Rebuilding after the Lake Ōhau fire

A MAS Member’s home was destroyed when a devastating bushfire tore through a small Mackenzie Basin township but she moved in to a rebuilt house only four months later.

On a windy spring night in late October 2020, 85-year-old Lake Ōhau Alpine Village resident Mary Miller woke to the sound of the village’s siren.

Disoriented and confused, she stumbled out of bed, got dressed and headed out her front door.

“I could smell smoke and I thought I’d better go investigate’, then I saw a wall of flames.”

A neighbour ran up and told her to get out quickly. She grabbed her tramping pack, which was sitting beside her front door in preparation for her planned hike the next day, and drove out of the village.

Five minutes later, the town’s 15 permanent residents as well as a handful of holiday makers gathered on the shores of Lake Ōhau to see the wall of flames had already swept through the township. The fire would come to be described as one of the biggest wildfires in recent New Zealand history, burning through more than 5,000 hectares and destroying 48 structures.


Mary credits an elderly neighbour’s dog, Hebe, with the survival of the town’s residents. The dog had to be let out during the night, which led its owners to notice a fire that had already engulfed the wilding pines around the village. Hebe’s owners set off the village alarm, called emergency services and started banging on villagers’ doors.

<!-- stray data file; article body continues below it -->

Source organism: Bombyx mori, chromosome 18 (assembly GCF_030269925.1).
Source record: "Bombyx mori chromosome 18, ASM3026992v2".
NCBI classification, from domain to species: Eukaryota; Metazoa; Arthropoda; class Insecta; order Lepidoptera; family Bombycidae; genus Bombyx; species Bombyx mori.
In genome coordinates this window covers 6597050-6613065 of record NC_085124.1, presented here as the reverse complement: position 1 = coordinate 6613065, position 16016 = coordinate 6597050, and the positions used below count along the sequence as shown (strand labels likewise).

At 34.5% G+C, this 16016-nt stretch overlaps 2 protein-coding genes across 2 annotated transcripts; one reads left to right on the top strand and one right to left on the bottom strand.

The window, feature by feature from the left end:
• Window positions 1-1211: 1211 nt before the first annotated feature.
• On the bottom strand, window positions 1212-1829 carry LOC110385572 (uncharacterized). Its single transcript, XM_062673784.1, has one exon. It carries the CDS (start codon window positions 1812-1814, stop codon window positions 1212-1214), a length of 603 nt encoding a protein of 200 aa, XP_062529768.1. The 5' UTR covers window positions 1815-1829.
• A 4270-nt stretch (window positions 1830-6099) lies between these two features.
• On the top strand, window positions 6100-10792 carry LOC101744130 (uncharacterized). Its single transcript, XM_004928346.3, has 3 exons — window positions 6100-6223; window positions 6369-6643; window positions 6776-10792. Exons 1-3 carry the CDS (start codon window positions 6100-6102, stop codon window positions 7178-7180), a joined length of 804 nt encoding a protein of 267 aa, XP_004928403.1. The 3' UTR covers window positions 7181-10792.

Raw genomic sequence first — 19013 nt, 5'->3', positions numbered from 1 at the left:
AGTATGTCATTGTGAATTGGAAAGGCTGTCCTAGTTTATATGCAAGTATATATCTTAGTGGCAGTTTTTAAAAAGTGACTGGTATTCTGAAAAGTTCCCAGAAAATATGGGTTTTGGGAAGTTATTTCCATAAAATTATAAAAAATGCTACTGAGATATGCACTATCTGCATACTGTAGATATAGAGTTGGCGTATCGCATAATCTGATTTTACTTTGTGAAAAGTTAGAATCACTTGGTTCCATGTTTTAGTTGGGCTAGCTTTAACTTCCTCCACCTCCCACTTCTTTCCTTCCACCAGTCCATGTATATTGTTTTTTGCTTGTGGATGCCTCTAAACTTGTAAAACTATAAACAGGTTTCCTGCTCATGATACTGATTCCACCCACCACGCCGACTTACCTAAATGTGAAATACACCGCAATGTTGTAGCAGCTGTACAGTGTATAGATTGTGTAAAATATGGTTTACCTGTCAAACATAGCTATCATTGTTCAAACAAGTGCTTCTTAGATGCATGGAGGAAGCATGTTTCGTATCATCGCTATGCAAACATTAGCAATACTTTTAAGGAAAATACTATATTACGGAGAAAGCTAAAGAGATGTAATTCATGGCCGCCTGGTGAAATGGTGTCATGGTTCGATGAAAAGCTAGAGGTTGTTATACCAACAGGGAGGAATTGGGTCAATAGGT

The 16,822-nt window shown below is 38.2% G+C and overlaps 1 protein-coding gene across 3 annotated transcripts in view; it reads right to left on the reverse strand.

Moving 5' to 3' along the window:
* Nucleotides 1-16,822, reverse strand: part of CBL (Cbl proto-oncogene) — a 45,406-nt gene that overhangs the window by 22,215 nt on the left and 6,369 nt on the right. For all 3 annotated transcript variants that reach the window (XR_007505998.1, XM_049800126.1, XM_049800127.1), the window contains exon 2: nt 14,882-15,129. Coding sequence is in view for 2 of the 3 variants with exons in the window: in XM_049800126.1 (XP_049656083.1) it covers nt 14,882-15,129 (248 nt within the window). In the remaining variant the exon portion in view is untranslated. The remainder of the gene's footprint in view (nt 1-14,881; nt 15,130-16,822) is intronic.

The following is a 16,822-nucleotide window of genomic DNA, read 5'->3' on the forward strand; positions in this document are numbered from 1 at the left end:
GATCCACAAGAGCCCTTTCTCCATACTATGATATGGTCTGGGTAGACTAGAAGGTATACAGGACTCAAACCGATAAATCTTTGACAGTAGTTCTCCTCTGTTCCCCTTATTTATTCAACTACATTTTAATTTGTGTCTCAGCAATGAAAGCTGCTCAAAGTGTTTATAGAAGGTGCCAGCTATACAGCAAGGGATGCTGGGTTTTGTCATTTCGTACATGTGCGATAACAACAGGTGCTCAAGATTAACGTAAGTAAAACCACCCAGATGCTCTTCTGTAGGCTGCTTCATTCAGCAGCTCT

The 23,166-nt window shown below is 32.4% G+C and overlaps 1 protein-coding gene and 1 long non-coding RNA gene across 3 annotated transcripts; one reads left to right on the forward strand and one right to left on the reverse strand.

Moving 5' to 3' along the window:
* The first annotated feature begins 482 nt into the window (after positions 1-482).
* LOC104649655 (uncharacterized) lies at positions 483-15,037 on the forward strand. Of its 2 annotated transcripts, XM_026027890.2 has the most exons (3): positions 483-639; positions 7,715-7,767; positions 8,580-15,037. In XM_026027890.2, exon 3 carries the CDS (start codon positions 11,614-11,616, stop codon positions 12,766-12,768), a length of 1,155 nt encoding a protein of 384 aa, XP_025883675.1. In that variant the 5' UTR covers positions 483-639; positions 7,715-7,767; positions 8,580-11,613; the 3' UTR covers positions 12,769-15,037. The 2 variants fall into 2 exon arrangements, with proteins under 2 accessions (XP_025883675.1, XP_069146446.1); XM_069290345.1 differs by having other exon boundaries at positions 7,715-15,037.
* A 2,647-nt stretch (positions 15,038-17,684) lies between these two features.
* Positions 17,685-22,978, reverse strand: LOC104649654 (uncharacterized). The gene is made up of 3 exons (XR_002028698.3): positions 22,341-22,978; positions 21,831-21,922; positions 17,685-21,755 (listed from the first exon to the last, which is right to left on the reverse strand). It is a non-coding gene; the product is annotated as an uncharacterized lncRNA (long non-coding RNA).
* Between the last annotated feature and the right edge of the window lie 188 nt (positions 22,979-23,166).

“Unfortunately, the dog didn’t survive. She was very old and a few days later had a series of strokes and died,” Mary says. “She was our saviour.”

The village residents gathered in the nearby Twizel Events Centre and were looked after by local Civil Defence.

“They were wonderful. Offers of accommodation started rolling in, eateries opened up early. Civil Defence kept giving us updates. By 9am helicopters had gone up, and there was unofficial video circulating that showed my house had gone. I didn’t know what was going to happen. I was operating on automatic pilot.”

The ruins of Mary Miller's home after the fire in Lake Ohau

An image of the ruins of her home after the fire ripped through Lake Ōhau Alpine Village

Mary Miller's newly rebuilt home

Mary Miller’s newly rebuilt home

A stroke of luck

In a stroke of good luck, Mary had transferred her house insurance to MAS only two days before the fire.

She had also chosen area replacement cover, which meant that, rather than being paid out up to an agreed amount, her new house was built to the same size and quality as the one that had been lost.

Her lucky timing in securing area replacement cover meant her claim was quickly assessed and approved, and she was able to get on with life sooner.

“I got my policy on Friday, and my house burned down on the Sunday. The thing that stands out in my mind was what MAS’s Mark Fisher said to me when I spoke to him. He said, ‘You’ve been through a terrible experience and we just want to make things as easy as possible for you’.”